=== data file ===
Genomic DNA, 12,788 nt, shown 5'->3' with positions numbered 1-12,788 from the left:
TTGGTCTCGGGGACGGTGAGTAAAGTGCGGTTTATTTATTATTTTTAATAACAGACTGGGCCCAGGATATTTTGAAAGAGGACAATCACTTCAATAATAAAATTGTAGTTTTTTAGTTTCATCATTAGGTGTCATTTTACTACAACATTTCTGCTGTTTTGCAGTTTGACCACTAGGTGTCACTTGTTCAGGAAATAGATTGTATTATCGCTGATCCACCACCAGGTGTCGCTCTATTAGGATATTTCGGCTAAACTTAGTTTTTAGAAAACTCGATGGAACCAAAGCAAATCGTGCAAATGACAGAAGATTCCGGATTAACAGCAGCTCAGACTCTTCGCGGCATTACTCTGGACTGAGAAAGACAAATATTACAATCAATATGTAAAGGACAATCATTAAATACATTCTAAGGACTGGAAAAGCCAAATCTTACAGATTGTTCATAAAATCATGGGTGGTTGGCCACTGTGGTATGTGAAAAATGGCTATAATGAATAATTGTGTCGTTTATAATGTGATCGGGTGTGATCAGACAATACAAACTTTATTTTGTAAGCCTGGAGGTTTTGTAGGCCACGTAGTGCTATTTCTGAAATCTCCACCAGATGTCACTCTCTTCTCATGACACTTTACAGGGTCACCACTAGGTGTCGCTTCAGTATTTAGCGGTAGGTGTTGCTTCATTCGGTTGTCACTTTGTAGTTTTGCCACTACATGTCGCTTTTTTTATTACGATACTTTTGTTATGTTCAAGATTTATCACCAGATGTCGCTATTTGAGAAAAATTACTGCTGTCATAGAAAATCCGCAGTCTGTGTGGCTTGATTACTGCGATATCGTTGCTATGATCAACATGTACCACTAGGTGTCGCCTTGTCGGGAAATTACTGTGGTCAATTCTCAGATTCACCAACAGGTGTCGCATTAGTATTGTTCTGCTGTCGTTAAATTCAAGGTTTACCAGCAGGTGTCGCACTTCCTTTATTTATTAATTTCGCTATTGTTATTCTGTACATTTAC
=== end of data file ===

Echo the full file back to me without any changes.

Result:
Genomic DNA, 12,788 nt, shown 5'->3' with positions numbered 1-12,788 from the left:
TTGGTCTCGGGGACGGTGAGTAAAGTGCGGTTTATTTATTATTTTTAATAACAGACTGGGCCCAGGATATTTTGAAAGAGGACAATCACTTCAATAATAAAATTGTAGTTTTTTAGTTTCATCATTAGGTGTCATTTTACTACAACATTTCTGCTGTTTTGCAGTTTGACCACTAGGTGTCACTTGTTCAGGAAATAGATTGTATTATCGCTGATCCACCACCAGGTGTCGCTCTATTAGGATATTTCGGCTAAACTTAGTTTTTAGAAAACTCGATGGAACCAAAGCAAATCGTGCAAATGACAGAAGATTCCGGATTAACAGCAGCTCAGACTCTTCGCGGCATTACTCTGGACTGAGAAAGACAAATATTACAATCAATATGTAAAGGACAATCATTAAATACATTCTAAGGACTGGAAAAGCCAAATCTTACAGATTGTTCATAAAATCATGGGTGGTTGGCCACTGTGGTATGTGAAAAATGGCTATAATGAATAATTGTGTCGTTTATAATGTGATCGGGTGTGATCAGACAATACAAACTTTATTTTGTAAGCCTGGAGGTTTTGTAGGCCACGTAGTGCTATTTCTGAAATCTCCACCAGATGTCACTCTCTTCTCATGACACTTTACAGGGTCACCACTAGGTGTCGCTTCAGTATTTAGCGGTAGGTGTTGCTTCATTCGGTTGTCACTTTGTAGTTTTGCCACTACATGTCGCTTTTTTTATTACGATACTTTTGTTATGTTCAAGATTTATCACCAGATGTCGCTATTTGAGAAAAATTACTGCTGTCATAGAAAATCCGCAGTCTGTGTGGCTTGATTACTGCGATATCGTTGCTATGATCAACATGTACCACTAGGTGTCGCCTTGTCGGGAAATTACTGTGGTCAATTCTCAGATTCACCAACAGGTGTCGCATTAGTATTGTTCTGCTGTCGTTAAATTCAAGGTTTACCAGCAGGTGTCGCACTTCCTTTATTTATTAATTTCGCTATTGTTATTCTGTACATTTAC